life in and around NYC is insane

Friday, October 31, 2014

Happy Halloween!

Thursday, October 30, 2014

Looking Skyward redux

So there was supposed to be a rocket launch Monday. Unmanned, headed for the international space station. Launched from Virginia. VISIBLE IN NEW YORK!!!

Alas.

Delayed until Tuesday.

And then ...

It blew up on the launching pad.


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Wednesday, October 29, 2014

Corrective lenses

Boys don't make passes at girls who wear glasses.

What complete and utter nonsense!



It’s really nothing serious, but to hear my daughter talk about it…you’d think it was a major tragedy. A turning point in her life, so to speak.

She must have been 6 or 7 when the ophthalmologist told me she had an astigmatism and needed glasses. I dutifully filled the prescription, had her fitted for pretty frames.

She almost never wore her glasses.

The next year, the doctor told me “Don’t worry about it, she doesn’t need them anymore.”


So we forgot about it. Every year we’d see the doctor, and he’d tell me her eyes were fine.

She was 16 when she got her learner’s permit. No problem passing the vision test at the DMV.

The first sign of trouble came3 years ago, when she was still in college. She needed to renew her driver’s license. She could do it by mail, but she’d have to go to an optometrist and have him send in the results of a vision test.

He told her she needed glasses!

She freaked.

Came running home, went to our ophthalmologist. He siad, “You’re fine. If you want to make driving at night a bit easier, you can wear glasses at night, a very mild prescription.

She never bothered.

But now…

She needs glasses. She needs to wear them all the time or she can’t see. Contacts are out of the question because of the astygmatism. But the good news is, she is a good candidate for lasik or some similar procedure.

It’s my fault, you know. It’s all in the genes. Or so she said.

Sigh.




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Tuesday, October 28, 2014

And the cycle is complete

I stopped by the Dunkin' Donuts on Fulton Street to get my morning coffee.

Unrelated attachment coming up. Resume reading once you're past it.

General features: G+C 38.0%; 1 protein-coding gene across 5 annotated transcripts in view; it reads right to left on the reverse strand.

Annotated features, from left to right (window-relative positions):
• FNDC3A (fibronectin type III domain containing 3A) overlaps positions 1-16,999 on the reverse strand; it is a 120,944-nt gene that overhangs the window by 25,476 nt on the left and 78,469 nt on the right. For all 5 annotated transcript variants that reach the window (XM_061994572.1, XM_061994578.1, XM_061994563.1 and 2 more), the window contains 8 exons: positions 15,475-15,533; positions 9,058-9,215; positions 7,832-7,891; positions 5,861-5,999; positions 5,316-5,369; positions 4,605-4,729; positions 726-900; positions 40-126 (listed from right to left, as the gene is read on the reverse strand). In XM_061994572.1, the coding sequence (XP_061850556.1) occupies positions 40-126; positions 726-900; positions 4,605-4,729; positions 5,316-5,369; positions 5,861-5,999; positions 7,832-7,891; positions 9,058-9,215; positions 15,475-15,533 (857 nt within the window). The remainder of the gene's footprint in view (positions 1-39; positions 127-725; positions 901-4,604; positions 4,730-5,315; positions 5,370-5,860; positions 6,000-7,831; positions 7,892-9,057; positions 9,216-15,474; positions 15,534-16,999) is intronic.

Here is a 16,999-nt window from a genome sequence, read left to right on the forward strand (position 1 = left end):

And there on the shelf, a perfect seasonal decoration...

A glass cookie jar, shaped like a pumpkin.


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Monday, October 27, 2014

Five Guys

You know I love a good burger.



It had been a looong time since our last visit to Five Guys, which was really kind of sad, considering I drive past the place at least once a week.



The decor is retro burger joint, gleaming white. Counter service. A handful of tables.



Warning: if you have peanut allergies, STAY AWAY!!!



Not only is the food cooked in peanut oil, but ...



There are bags and bags of peanuts. You help yourself to as many peanuts as you care to eat while waiting for your food.



Menu is pretty straightforward. Burgers, hot dogs, fries, a few sandwiches, even a vegetarian option. You order your burger, choose your toppings, and wait while they prepare your food.



Burgers are hot and juicy.



But the fries ....



Order a regular size fries to go ... They fill the cup, put it in your bag, then throw more fries into the bag...and a few more ... And a few more ...



Incredible.





They have a Freestyle Coke machine at this location. Loved my Cherry Coke Zero.



Definitely a keeper.









Five Guys Burgers and Fries on Urbanspoon






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Sunday, October 26, 2014

A Haunting We Will Go

See, I told you we were going to do something Halloweenish!

Saturday night we went to the Chamber of Horrors .

Like most haunted houses around here, this is an interactive experience. You walk through a maze filled with scary and gory props. The lights are turned very low, though sometimes you may encounter strobe lighting for a special effect. Costumed characters talk to you, scream at you, chase you ... But are not allowed to touch you.
This haunting is set up at what by day serves as a gym/sports center, so the maze is all on one level -- easier to maneuver in the dark. We arrived before opening, and were there when the zombies reported for duty.

Well laid out, well performed, decent effects, lots of fun.

I think we were the only patrons there over the age of 18.

So I'm reliving my youth.


At least I'm having fun!


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Saturday, October 25, 2014